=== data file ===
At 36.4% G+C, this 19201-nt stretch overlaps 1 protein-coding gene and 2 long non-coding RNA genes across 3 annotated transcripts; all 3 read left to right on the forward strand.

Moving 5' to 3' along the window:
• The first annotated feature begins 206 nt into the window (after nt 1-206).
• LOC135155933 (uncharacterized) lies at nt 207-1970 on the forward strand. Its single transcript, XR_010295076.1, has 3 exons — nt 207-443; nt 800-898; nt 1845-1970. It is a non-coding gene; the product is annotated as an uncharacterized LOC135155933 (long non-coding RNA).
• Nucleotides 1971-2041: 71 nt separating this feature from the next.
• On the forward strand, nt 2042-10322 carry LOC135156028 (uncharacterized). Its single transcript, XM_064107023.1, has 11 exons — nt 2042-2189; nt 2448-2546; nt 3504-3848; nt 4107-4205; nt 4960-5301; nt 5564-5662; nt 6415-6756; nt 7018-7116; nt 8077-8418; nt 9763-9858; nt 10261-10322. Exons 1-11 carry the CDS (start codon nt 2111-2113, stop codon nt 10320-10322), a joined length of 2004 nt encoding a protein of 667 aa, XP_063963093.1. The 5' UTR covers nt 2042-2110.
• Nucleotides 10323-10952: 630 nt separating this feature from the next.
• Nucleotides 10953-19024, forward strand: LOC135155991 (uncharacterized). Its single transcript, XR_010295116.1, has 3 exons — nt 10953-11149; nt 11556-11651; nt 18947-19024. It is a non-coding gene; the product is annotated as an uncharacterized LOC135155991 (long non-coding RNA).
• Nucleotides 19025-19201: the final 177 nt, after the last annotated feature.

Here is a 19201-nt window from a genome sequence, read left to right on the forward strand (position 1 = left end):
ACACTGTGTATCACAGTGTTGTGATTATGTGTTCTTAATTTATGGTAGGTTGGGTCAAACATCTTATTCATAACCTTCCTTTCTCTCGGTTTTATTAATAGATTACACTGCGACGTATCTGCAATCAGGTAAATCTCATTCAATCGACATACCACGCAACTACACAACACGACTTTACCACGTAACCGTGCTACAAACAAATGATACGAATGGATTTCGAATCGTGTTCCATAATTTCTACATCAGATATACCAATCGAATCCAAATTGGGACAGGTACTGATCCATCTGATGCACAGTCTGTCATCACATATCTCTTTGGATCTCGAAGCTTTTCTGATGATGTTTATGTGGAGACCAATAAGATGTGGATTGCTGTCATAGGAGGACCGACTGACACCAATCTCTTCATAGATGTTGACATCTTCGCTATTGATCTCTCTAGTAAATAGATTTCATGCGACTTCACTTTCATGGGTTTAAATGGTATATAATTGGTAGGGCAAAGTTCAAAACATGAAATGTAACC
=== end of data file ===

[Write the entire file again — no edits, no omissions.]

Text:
At 36.4% G+C, this 19201-nt stretch overlaps 1 protein-coding gene and 2 long non-coding RNA genes across 3 annotated transcripts; all 3 read left to right on the forward strand.

Moving 5' to 3' along the window:
• The first annotated feature begins 206 nt into the window (after nt 1-206).
• LOC135155933 (uncharacterized) lies at nt 207-1970 on the forward strand. Its single transcript, XR_010295076.1, has 3 exons — nt 207-443; nt 800-898; nt 1845-1970. It is a non-coding gene; the product is annotated as an uncharacterized LOC135155933 (long non-coding RNA).
• Nucleotides 1971-2041: 71 nt separating this feature from the next.
• On the forward strand, nt 2042-10322 carry LOC135156028 (uncharacterized). Its single transcript, XM_064107023.1, has 11 exons — nt 2042-2189; nt 2448-2546; nt 3504-3848; nt 4107-4205; nt 4960-5301; nt 5564-5662; nt 6415-6756; nt 7018-7116; nt 8077-8418; nt 9763-9858; nt 10261-10322. Exons 1-11 carry the CDS (start codon nt 2111-2113, stop codon nt 10320-10322), a joined length of 2004 nt encoding a protein of 667 aa, XP_063963093.1. The 5' UTR covers nt 2042-2110.
• Nucleotides 10323-10952: 630 nt separating this feature from the next.
• Nucleotides 10953-19024, forward strand: LOC135155991 (uncharacterized). Its single transcript, XR_010295116.1, has 3 exons — nt 10953-11149; nt 11556-11651; nt 18947-19024. It is a non-coding gene; the product is annotated as an uncharacterized LOC135155991 (long non-coding RNA).
• Nucleotides 19025-19201: the final 177 nt, after the last annotated feature.

Here is a 19201-nt window from a genome sequence, read left to right on the forward strand (position 1 = left end):
ACACTGTGTATCACAGTGTTGTGATTATGTGTTCTTAATTTATGGTAGGTTGGGTCAAACATCTTATTCATAACCTTCCTTTCTCTCGGTTTTATTAATAGATTACACTGCGACGTATCTGCAATCAGGTAAATCTCATTCAATCGACATACCACGCAACTACACAACACGACTTTACCACGTAACCGTGCTACAAACAAATGATACGAATGGATTTCGAATCGTGTTCCATAATTTCTACATCAGATATACCAATCGAATCCAAATTGGGACAGGTACTGATCCATCTGATGCACAGTCTGTCATCACATATCTCTTTGGATCTCGAAGCTTTTCTGATGATGTTTATGTGGAGACCAATAAGATGTGGATTGCTGTCATAGGAGGACCGACTGACACCAATCTCTTCATAGATGTTGACATCTTCGCTATTGATCTCTCTAGTAAATAGATTTCATGCGACTTCACTTTCATGGGTTTAAATGGTATATAATTGGTAGGGCAAAGTTCAAAACATGAAATGTAACC